We had not found Parisian people to be hostile, as some people assert. Rather, our experience was very pleasant. All of the French people with whom we spoke were polite and helpful, although their manner was more reserved than that of the average American. However, France is an undoubtedly, almost aggressively, secular country. Surrounded by sacred art on every side, in a town that closes up firmly every Sunday, there is no room for public expressions of piety. A perfect example is the Panthéon, which began construction as a Christian cathedral dedicated to St. Geneviève, the patron saint of Paris, and quickly transitioned to a paean to art and reason during the French Revolution. The suppression of spiritual devotion is almost palpable.
With this in mind, we became ever more aware that the people in the cathedral were viewing it as an historical monument, rather than a living church. There were only a couple dozen of us in the roped-off section, with rows and rows of empty seats. I like to imagine that they have greater attendance during mass. We spent some time in prayer, took in the view from what the builders would have considered the typical church-goers’ perspective, and then moved out to walk all the way around the famous exterior.
We strolled around the side of the building with rows of ridiculously fragile-looking flying buttresses, spring flowers blooming riotously all around. We passed a wedding photo shoot among the blossoms while fully-armed gendarmes strode by, fingers on their triggers. The back of the cathedral was covered with scaffolding, and we regretted that its beauty was blurred by metal grids.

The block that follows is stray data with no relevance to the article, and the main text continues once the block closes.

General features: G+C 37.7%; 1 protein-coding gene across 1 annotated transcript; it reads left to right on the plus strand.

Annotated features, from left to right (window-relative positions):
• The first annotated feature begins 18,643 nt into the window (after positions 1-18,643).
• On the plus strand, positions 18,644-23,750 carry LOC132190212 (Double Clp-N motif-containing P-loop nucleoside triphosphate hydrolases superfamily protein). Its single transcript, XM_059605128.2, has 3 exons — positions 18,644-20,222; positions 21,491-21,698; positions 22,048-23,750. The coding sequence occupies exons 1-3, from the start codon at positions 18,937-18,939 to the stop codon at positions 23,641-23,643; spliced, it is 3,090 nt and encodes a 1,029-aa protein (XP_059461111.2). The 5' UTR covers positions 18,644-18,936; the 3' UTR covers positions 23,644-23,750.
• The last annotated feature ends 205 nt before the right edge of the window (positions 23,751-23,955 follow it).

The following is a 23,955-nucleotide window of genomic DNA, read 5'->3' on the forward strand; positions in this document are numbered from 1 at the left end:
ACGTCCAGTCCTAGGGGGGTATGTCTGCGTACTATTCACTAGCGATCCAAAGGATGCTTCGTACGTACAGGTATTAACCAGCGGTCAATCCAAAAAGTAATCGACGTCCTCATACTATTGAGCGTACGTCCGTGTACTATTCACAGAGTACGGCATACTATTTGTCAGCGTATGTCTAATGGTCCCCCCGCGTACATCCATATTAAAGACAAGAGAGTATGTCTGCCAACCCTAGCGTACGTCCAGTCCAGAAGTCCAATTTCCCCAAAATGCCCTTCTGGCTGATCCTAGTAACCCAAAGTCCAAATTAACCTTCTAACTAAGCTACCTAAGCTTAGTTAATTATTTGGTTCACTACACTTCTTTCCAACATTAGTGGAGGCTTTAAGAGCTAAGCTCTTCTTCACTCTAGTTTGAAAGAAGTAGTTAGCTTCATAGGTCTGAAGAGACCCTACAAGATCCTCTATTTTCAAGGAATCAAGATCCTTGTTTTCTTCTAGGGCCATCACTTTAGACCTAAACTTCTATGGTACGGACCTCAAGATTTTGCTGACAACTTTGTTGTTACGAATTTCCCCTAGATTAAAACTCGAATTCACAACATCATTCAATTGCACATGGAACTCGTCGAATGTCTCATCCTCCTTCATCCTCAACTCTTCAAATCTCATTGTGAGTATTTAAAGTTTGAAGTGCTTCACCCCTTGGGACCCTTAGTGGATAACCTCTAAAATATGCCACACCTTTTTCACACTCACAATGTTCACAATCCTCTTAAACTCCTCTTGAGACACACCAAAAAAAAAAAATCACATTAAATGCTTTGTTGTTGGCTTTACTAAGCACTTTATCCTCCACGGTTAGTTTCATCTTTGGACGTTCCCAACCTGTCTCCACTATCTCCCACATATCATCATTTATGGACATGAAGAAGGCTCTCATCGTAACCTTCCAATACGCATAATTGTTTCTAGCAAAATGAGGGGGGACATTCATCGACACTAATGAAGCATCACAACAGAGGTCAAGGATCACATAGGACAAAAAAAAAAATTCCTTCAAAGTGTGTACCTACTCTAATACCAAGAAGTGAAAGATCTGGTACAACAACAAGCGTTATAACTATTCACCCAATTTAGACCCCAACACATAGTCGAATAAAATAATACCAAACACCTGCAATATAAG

After tearing ourselves away from the church, we crossed a bridge over to the Latin Quarter, where we spent the rest of the afternoon tracing the steps of famous authors and artists, beginning at Shakespeare & Company and ending at the Panthéon. This is old Paris, with narrow cobbled streets twisting in every direction and café-goers sitting out on the sidewalks. Oh, to live that day again! So rich.
When we were completely exhausted and ready to get back to our hotel in northern Paris, we crossed the Île de la Cité once again from south to north, walking along the back of Notre Dame, admiring her and sharing our happiness at having fulfilled a lifelong dream. It was just after five o’clock.
We found the Métro entrance and made our way back to our hotel, and then to a café at the top of the Rue de Moscou.
We had just put in our order when my phone rang. It was my sister, vacationing in Myrtle Beach.
“Are you alright? Where are you?” she asked frantically.
“We’re in Paris, in a café. Why?”
“There’s a fire in Notre Dame. Are you near there?”
“No, not now. But we were there earlier today.”